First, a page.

Social media giants Twitter, WhatsApp and other significant platforms have appointed grievance redressal officers and announced that a grievance redressal system is in place in compliance with the new IT rules.
Earlier, WhatsApp had legally challenged the provision of tracking the first originator of a message, which the Minister declared as “a clear act of defiance of a measure whose intent can certainly not be doubted”. Twitter showed reluctance to comply and voiced concerns over “the use of intimidation tactics by the police” and “potential threat to freedom of expression”.
The IT rules aim to make significant social media networks more accountable for the content hosted on their platform. Under the new rules, companies will have to take down posts depicting nudity or morphed photos within 24 hours of receiving a complaint. The regulations will require setting up a strong complaint redressal mechanism with an officer being based in India. The social media firms will also need to publish monthly compliance reports detailing the complaints received and actions taken, as well as details of contents removed. The rules define “significant social media intermediaries” as those with over 50 lakh users.
The rule that WhatsApp took an issue with was 4(2) of the Intermediary Rules’, which states that “a significant social media intermediary providing services primarily in the nature of messaging shall enable the identification of the first originator of the information on its computer resource as may be required.”
In response to the legal proceedings, Minister for Electronics and Information Technology and Communications, Ravi Shankar Prasad had said that the new IT rules are designed to prevent abuse and misuse of platforms, and offer users a robust forum for grievance redressal.
Twitter has appointed Dharmendra Chatur from Bengaluru, who is a partner at a law firm – Poovayya & Co. A petition was filed on May 28 in the Delhi High Court against the microblogging website over non-compliance with the said policy. Even though Twitter claimed before the court that it has complied with the rules and appointed a resident grievance officer.
Twitter had appointed Jeremy Kessel from San Francisco but Amit Acharya, a practising advocate at the Delhi high court and the Supreme Court claimed that the step “is not in true sense implementation of the Rule 4 of Information Technology (Intermediary Guidelines and Digital Ethics Code) Rules 2021”.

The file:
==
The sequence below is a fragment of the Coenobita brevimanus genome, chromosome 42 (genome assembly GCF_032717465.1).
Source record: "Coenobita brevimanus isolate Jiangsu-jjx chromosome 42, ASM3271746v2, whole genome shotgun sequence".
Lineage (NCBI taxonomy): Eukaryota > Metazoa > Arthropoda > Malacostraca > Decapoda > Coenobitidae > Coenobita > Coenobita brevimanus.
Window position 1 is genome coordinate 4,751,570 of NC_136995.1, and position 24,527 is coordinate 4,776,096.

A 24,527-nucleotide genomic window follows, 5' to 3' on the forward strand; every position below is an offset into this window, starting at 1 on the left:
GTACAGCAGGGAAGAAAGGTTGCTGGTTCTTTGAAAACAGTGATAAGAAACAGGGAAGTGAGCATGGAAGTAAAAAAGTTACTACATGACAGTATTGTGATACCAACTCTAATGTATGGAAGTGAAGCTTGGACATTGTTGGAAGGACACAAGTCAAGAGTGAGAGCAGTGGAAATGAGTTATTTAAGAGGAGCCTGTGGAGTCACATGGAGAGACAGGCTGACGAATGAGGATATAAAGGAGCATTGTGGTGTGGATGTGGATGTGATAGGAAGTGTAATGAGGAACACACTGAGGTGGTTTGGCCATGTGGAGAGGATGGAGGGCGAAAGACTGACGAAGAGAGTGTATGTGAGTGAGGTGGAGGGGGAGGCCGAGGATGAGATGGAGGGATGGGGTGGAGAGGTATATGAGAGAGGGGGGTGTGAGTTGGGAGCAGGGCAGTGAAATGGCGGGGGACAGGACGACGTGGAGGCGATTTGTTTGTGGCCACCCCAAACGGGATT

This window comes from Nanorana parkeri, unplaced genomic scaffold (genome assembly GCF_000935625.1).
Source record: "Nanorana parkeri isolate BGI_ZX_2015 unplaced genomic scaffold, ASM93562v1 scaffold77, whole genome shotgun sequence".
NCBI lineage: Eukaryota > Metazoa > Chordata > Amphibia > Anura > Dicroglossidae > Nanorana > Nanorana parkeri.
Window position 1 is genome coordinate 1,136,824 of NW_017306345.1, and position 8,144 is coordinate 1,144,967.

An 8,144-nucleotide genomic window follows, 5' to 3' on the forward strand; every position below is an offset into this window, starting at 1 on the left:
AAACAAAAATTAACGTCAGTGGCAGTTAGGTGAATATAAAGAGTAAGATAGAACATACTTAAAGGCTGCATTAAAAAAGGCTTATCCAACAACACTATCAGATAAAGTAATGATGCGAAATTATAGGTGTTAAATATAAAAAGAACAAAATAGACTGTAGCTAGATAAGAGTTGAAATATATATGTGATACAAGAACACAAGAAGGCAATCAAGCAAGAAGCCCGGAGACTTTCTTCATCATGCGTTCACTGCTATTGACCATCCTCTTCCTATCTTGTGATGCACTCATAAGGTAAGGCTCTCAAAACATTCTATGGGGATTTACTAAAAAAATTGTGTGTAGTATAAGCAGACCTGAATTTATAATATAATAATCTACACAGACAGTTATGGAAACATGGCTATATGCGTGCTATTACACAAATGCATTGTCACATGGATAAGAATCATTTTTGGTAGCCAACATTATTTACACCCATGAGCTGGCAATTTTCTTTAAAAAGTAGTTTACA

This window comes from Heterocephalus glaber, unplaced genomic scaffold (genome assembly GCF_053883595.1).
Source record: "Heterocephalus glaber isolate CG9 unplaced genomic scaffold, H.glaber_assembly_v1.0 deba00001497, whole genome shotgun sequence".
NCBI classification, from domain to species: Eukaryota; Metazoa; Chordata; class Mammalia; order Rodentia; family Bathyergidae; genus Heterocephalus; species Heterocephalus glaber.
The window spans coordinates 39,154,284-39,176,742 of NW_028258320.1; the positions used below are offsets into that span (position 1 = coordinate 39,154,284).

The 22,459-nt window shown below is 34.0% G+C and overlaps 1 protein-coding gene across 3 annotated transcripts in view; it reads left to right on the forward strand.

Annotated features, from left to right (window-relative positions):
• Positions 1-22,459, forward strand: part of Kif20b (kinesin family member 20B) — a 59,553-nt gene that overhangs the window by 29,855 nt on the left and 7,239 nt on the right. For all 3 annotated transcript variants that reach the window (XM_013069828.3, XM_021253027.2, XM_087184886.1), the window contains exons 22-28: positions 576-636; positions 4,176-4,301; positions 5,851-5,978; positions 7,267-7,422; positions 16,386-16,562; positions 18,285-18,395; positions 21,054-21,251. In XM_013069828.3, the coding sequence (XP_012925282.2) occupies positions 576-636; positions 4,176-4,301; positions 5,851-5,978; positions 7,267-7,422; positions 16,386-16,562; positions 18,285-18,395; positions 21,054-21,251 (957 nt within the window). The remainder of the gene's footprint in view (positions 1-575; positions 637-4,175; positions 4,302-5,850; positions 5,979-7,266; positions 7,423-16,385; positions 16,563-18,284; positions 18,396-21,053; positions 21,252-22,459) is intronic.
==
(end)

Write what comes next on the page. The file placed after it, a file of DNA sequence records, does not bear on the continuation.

WhatsApp has appointed Paresh B Lal from Telangana as their grievance redressal officer. “As part of expanding our operations in India, we continue to work alongside government authorities to keep our users safe. We have appointed a grievance officer based in India, who can be contacted directly if a user has a concern about their WhatsApp experience and is unable to report it through other channels,” WhatsApp said on its website.
Curiously, the officer listed by Google on its website “to serve any summons or notices in civil proceedings against Google LLC in India” is Joe Grier from Mountain View, California. However, unlike Twitter, no petition has been filed against Google with regards to their proper compliance with the new IT rules. Joe Grier is director, trust & safety at Google and has earlier worked for Microsoft as senior credit risk manager.
Facebook named Spoorthi Priya as its grievance officer. Facebook also gave the link to an online form, and an address in Delhi to approach them for grievance redressal.
Indian microblogging and social networking service Koo released a statement of compliance, listing the steps it has taken to address the new IT rules. It also says that Koo has appointed Rahul Satyakam, who is operations manager at Koo, as resident grievance officer.
ShareChat listed Harleen Sethi as its resident grievance officer as well as nodal contact person and G. T. Thomas Phillippe as chief compliance officer. Harleen Sethi is currently also the senior public policy counsel at ShareChat while G. T. Thomas Phillippe is general counsel at ShareChat.
Abhimanyu Yadav is the designated grievance officer for Telegram. Telegram also provided an email to contact him in case of public content which is not in accordance with the Updated Intermediary Policy. These details can be found at the bottom of this page.
LinkedIn designated its legal policy manager, Tanya Mampilly, as its grievance officer for India.